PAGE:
Hezbollah on Monday released footage of an drone aircraft it had sent into Israeli airspace a day earlier, a flight which the United Nations said violated the U.N.-drawn border between Lebanon and Israel.
The militant Shiite Islamic group said it had sent the “Mirsad 1” drone flying over Jewish settlements at a low altitude for 20 minutes Sunday before it returned to its base in response to repeated Israeli violations of Lebanese airspace.
The flight is believed to be the first hostile aerial incursion from Lebanon into Israel since Popular Front for the Liberation of Palestine-General Command members flew over in a hang glider in 1987 and killed six soldiers before being shot dead.
Information Minister Elie Firzli defended Hezbollah’s incursion, calling it “an act of resistance.” But he said the group had not told Lebanese authorities about its plans to fly the plane.
Hezbollah’s Al-Manar television on Monday showed the first pictures of what appeared to be a drone with two rear tails flying low over a banana grove just across from a fence marking the Lebanese-Israeli border before returning to Lebanon, the announcer said.
She added that the pictures from the 20-second film were the only images Hezbollah’s war media department permitted to be released. The footage revealed no details of the aircraft’s make. The drone was shown flying at fast speed and making a whizzing noise.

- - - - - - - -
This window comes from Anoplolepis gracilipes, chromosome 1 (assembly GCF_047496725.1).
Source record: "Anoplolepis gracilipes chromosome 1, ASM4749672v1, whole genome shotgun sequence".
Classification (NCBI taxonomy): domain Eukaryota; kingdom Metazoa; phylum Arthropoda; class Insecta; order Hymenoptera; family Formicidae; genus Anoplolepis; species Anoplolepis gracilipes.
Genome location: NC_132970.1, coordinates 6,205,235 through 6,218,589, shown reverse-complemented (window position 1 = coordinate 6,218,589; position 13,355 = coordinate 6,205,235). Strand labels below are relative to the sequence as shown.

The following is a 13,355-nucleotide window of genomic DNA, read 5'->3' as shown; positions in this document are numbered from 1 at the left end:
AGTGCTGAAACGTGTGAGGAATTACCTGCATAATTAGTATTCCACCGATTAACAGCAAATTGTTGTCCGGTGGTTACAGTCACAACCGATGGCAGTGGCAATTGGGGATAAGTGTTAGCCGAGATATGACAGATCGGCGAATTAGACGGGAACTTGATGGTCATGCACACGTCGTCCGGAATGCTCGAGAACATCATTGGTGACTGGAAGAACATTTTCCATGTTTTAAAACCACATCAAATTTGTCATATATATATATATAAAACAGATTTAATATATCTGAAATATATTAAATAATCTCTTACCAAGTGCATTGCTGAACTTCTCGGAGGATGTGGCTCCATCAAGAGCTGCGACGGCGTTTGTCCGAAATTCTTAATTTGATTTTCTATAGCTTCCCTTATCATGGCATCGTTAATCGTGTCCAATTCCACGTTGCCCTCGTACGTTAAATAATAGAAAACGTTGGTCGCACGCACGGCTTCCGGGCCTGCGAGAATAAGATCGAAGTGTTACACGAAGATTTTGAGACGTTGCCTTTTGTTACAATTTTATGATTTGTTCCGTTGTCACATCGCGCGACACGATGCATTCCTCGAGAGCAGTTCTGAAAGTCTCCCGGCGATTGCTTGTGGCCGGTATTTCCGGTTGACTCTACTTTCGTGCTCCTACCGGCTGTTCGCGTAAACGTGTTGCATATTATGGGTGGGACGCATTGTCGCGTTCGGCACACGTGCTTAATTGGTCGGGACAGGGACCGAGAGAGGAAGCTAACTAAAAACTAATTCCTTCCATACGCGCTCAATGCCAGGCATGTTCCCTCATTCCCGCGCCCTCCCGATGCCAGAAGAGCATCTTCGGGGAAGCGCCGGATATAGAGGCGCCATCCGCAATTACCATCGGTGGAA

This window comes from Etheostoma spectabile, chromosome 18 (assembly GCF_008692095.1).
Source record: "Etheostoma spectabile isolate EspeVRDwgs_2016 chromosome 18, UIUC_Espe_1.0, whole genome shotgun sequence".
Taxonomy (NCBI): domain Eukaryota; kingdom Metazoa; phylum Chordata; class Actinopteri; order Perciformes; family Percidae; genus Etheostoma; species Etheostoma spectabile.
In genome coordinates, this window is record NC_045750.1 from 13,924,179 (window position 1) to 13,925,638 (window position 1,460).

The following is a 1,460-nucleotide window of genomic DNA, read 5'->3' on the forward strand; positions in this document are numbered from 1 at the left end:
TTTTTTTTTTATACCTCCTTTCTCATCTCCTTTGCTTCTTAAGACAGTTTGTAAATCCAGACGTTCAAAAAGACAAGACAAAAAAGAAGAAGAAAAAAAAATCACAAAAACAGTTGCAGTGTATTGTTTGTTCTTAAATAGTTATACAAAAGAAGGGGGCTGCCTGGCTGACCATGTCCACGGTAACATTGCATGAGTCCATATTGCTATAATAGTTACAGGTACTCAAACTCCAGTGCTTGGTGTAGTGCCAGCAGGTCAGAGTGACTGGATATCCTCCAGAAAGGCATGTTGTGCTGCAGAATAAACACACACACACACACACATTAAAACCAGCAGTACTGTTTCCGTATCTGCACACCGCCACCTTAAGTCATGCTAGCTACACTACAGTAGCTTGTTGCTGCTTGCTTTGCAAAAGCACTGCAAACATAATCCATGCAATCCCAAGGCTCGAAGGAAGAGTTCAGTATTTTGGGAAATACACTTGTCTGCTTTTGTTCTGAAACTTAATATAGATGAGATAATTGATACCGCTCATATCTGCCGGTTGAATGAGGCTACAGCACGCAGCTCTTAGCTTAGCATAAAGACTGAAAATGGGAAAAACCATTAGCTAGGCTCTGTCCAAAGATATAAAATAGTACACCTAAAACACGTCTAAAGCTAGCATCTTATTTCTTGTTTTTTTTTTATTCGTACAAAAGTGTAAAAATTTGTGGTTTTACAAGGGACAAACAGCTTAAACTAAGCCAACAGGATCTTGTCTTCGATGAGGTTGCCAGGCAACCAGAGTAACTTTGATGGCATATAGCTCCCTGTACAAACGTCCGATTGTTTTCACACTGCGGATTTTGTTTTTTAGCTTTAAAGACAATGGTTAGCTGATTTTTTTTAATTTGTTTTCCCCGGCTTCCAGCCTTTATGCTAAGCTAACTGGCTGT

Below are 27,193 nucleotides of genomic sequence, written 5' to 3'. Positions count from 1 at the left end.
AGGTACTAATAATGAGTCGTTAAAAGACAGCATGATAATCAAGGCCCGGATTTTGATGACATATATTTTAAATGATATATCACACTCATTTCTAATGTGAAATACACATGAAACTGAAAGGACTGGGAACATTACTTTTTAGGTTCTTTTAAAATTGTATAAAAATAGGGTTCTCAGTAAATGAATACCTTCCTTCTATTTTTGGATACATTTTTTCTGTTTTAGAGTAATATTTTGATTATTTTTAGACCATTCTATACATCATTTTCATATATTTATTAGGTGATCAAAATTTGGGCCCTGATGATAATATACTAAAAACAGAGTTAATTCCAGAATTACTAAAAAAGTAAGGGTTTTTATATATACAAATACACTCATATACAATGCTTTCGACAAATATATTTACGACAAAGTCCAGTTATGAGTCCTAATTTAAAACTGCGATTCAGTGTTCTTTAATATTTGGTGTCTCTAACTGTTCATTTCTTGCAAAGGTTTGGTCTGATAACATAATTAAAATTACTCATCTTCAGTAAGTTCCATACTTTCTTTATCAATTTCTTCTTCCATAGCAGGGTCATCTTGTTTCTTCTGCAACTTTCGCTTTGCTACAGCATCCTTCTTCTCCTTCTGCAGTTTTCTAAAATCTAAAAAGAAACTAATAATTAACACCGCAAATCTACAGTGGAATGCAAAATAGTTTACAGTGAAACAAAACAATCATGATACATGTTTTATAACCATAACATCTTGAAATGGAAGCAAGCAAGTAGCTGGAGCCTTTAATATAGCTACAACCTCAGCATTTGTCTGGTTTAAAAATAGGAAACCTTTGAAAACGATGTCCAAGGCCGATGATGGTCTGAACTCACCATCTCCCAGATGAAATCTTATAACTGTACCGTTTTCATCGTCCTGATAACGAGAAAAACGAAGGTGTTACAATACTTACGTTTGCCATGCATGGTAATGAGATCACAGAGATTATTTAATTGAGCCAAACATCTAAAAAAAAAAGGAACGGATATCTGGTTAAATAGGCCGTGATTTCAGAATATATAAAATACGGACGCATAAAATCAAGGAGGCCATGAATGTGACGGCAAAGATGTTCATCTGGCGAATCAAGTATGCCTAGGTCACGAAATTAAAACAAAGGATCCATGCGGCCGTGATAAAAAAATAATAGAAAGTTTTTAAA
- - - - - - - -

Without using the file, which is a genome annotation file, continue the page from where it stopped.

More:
Hezbollah’s commander in southern Lebanon, Sheik Nabil Kaouk, said the new tactic has succeeded in its goal.
“The Israelis are living in a state of shock,” Kaouk told the private LBC TV station.
Asked about the Israeli army’s claim that the aircraft was Iranian-made, Kaouk said: “the Israelis are at a loss. We wish to keep it that way.”
It was unclear if Hezbollah’s first-ever drone was a homemade, makeshift aircraft or bought from abroad. Hezbollah, which is on the U.S. State Department list of terrorist organizations but recognized in Lebanon as a resistance group, did not describe its capabilities, say how many it had or provide further details.
The United Nations said Monday the flight was “a Lebanese air violation of the Blue Line,” referring to the U.N.-defined border between Lebanon and Israel.